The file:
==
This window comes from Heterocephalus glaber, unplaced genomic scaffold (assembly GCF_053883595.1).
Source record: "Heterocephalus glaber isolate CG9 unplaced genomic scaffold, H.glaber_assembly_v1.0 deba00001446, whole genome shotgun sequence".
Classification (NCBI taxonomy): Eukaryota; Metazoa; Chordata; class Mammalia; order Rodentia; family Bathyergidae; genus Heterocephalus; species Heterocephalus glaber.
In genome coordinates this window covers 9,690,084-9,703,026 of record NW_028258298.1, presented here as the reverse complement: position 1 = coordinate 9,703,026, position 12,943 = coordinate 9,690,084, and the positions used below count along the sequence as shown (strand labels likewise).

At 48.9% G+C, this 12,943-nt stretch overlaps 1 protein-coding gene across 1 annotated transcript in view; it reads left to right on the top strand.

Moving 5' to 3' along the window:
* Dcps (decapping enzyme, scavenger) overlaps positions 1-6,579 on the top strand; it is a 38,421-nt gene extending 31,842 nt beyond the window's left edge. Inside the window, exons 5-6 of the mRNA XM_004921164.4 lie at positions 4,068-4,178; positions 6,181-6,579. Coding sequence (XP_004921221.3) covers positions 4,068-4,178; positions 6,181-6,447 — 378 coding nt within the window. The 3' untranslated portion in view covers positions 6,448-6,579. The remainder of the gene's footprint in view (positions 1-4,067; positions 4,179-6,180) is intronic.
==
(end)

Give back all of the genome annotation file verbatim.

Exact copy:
This window comes from Heterocephalus glaber, unplaced genomic scaffold (assembly GCF_053883595.1).
Source record: "Heterocephalus glaber isolate CG9 unplaced genomic scaffold, H.glaber_assembly_v1.0 deba00001446, whole genome shotgun sequence".
Classification (NCBI taxonomy): Eukaryota; Metazoa; Chordata; class Mammalia; order Rodentia; family Bathyergidae; genus Heterocephalus; species Heterocephalus glaber.
In genome coordinates this window covers 9,690,084-9,703,026 of record NW_028258298.1, presented here as the reverse complement: position 1 = coordinate 9,703,026, position 12,943 = coordinate 9,690,084, and the positions used below count along the sequence as shown (strand labels likewise).

At 48.9% G+C, this 12,943-nt stretch overlaps 1 protein-coding gene across 1 annotated transcript in view; it reads left to right on the top strand.

Moving 5' to 3' along the window:
* Dcps (decapping enzyme, scavenger) overlaps positions 1-6,579 on the top strand; it is a 38,421-nt gene extending 31,842 nt beyond the window's left edge. Inside the window, exons 5-6 of the mRNA XM_004921164.4 lie at positions 4,068-4,178; positions 6,181-6,579. Coding sequence (XP_004921221.3) covers positions 4,068-4,178; positions 6,181-6,447 — 378 coding nt within the window. The 3' untranslated portion in view covers positions 6,448-6,579. The remainder of the gene's footprint in view (positions 1-4,067; positions 4,179-6,180) is intronic.